July 16, 2002

July 16, 2002 | News Releases on Energy and Environment

Analysts Endorse "Clean" Trade Promotion Authority

WASHINGTON, July 16, 2002-For months, President Bush has been asking Congress to give him Trade Promotion Authority (TPA, formerly known as "fast track") to allow him to forge trade deals that would be subject only to up-or-down approval from lawmakers. No amendments that could torpedo the agreement would be permitted.

Now, with both houses having passed trade legislation, lawmakers must hammer out a final version to send the president-one that, a new Heritage Foundation paper says, will likely give Congress the authority not only to approve trade deals but amend them as well.

"This would completely undermine the reason for granting TPA in the first place," say Heritage analysts Sara Fitzgerald, Nina Owcharenko and Aaron Schavey. "It leaves our potential trade partners essentially in the position they're in now-wanting to trade with us, but concerned that the deals they negotiate with the president will be virtually rewritten by Congress."

This fear, they say, is a large part of the reason the United States is party to just three of the 150 trade agreements in force around the world-the North American Free Trade Agreement (NAFTA) and bilateral pacts with Jordan and Israel.

An amendment to the Senate bill by Sens. Larry Craig, R-Idaho, and Mark Dayton, D-Minn., would let Congress amend any part of an agreement that involves trade-imbalance remedy measures, such as anti-dumping laws. The House bill contains a provision to allow Congress to amend agreements if members agree the president has not consulted with them sufficiently.

These measures, along with special-industry protections such as steel tariffs and farm subsidies, undermine the interests of American families-which benefit economically from free trade-and generate bitterness on the part of potential trade partners, the Heritage analysts say. Some protections, such as those lavished on the farm industry, hurt the least-developed countries the most, as agriculture often fuels their economic growth.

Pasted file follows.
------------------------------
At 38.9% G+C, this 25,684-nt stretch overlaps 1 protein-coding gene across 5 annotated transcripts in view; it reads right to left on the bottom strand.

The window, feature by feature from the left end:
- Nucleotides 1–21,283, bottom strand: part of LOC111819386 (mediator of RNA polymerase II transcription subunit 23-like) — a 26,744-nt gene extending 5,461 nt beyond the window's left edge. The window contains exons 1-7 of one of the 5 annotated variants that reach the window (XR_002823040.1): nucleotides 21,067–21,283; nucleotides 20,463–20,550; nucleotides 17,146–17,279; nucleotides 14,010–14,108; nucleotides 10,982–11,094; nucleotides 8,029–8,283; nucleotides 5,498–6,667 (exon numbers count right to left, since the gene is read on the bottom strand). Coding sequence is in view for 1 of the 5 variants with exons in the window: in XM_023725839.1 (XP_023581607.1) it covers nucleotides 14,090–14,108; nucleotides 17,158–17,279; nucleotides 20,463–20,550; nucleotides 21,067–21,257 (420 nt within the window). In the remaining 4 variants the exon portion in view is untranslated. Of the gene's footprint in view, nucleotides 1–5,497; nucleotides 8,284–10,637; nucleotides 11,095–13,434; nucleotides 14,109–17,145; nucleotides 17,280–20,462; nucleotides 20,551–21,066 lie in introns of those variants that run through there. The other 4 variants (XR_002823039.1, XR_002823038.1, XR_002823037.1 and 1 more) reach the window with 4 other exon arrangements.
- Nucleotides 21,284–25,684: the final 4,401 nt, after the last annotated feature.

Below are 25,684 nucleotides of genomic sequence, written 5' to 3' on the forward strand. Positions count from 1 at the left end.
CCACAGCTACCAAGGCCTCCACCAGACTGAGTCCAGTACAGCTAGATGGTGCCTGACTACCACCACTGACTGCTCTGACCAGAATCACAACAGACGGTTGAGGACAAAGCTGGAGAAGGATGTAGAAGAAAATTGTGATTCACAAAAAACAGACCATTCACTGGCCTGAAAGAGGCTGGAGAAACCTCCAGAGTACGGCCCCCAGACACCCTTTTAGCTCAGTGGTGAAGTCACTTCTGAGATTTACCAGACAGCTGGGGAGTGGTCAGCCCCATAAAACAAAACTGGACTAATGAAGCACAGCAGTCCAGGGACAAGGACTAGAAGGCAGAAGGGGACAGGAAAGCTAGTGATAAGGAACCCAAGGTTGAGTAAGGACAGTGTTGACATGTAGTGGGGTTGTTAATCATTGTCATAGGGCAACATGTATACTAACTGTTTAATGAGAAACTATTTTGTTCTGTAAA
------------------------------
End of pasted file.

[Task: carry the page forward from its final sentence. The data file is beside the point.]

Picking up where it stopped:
Free trade means big bucks for American consumers, Fitzgerald, Owcharenko and Schavey note. The two major trade agreements of the 1990s-NAFTA and the Uruguay Round, which produced the World Trade Organization-add up to $2,000 per year to the pocketbooks of the average family of four, they say.

Conversely, an anti-free-trade subsidy program that protects U.S. sugar growers from global competition leaves Americans paying three times the world price for sugar and sugar-based products, they say. And farm subsidy programs, which cost developed nations $1 billion per day, serve only to drive up costs for consumers and drive down prices for farmers.

"Each dollar spent on such subsidies is another dollar spent against free trade and the prospect of a better life for the world's poor," the analysts say. "Farming comes with unavoidable risks. Yet American farmers demand a free market when they make a profit, but they want any losses to be socialized. Welfare-to-work has ended welfare 'as we know it' for most Americans. It's time it ended for the American farmer as well."

As part of Trade Adjustment Assistance-which compensates workers who lose their jobs because of free-trade measures-both bills include provisions for health care coverage for displaced workers. The two versions should be reconciled into one that supports free markets, maximizes patient choice and allows states to design affordable private purchasing options, the analysts say.

"Congress has done quite a bit lately to tarnish America's free-trade credentials in the eyes of the world," they say. "A clean version of TPA would help restore our reputation."

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